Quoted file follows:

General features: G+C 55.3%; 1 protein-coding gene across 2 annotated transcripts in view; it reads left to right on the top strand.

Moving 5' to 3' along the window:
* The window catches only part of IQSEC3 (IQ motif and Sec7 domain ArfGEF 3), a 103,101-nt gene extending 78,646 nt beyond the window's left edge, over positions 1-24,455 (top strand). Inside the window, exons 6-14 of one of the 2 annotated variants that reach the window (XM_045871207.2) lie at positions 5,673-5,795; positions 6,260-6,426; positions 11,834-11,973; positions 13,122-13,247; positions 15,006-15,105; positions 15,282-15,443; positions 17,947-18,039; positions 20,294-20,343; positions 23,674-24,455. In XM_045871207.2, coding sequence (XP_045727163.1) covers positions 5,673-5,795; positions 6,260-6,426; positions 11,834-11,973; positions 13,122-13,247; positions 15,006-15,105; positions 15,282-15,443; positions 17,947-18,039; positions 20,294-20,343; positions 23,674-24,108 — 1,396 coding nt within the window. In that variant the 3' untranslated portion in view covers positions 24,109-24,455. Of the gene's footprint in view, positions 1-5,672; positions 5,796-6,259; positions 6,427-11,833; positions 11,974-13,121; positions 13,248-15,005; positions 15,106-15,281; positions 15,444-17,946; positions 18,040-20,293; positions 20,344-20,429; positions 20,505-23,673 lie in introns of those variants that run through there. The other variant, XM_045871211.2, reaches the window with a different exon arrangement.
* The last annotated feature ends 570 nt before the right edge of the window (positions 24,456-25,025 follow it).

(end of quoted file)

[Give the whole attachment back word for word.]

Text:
General features: G+C 55.3%; 1 protein-coding gene across 2 annotated transcripts in view; it reads left to right on the top strand.

Moving 5' to 3' along the window:
* The window catches only part of IQSEC3 (IQ motif and Sec7 domain ArfGEF 3), a 103,101-nt gene extending 78,646 nt beyond the window's left edge, over positions 1-24,455 (top strand). Inside the window, exons 6-14 of one of the 2 annotated variants that reach the window (XM_045871207.2) lie at positions 5,673-5,795; positions 6,260-6,426; positions 11,834-11,973; positions 13,122-13,247; positions 15,006-15,105; positions 15,282-15,443; positions 17,947-18,039; positions 20,294-20,343; positions 23,674-24,455. In XM_045871207.2, coding sequence (XP_045727163.1) covers positions 5,673-5,795; positions 6,260-6,426; positions 11,834-11,973; positions 13,122-13,247; positions 15,006-15,105; positions 15,282-15,443; positions 17,947-18,039; positions 20,294-20,343; positions 23,674-24,108 — 1,396 coding nt within the window. In that variant the 3' untranslated portion in view covers positions 24,109-24,455. Of the gene's footprint in view, positions 1-5,672; positions 5,796-6,259; positions 6,427-11,833; positions 11,974-13,121; positions 13,248-15,005; positions 15,106-15,281; positions 15,444-17,946; positions 18,040-20,293; positions 20,344-20,429; positions 20,505-23,673 lie in introns of those variants that run through there. The other variant, XM_045871211.2, reaches the window with a different exon arrangement.
* The last annotated feature ends 570 nt before the right edge of the window (positions 24,456-25,025 follow it).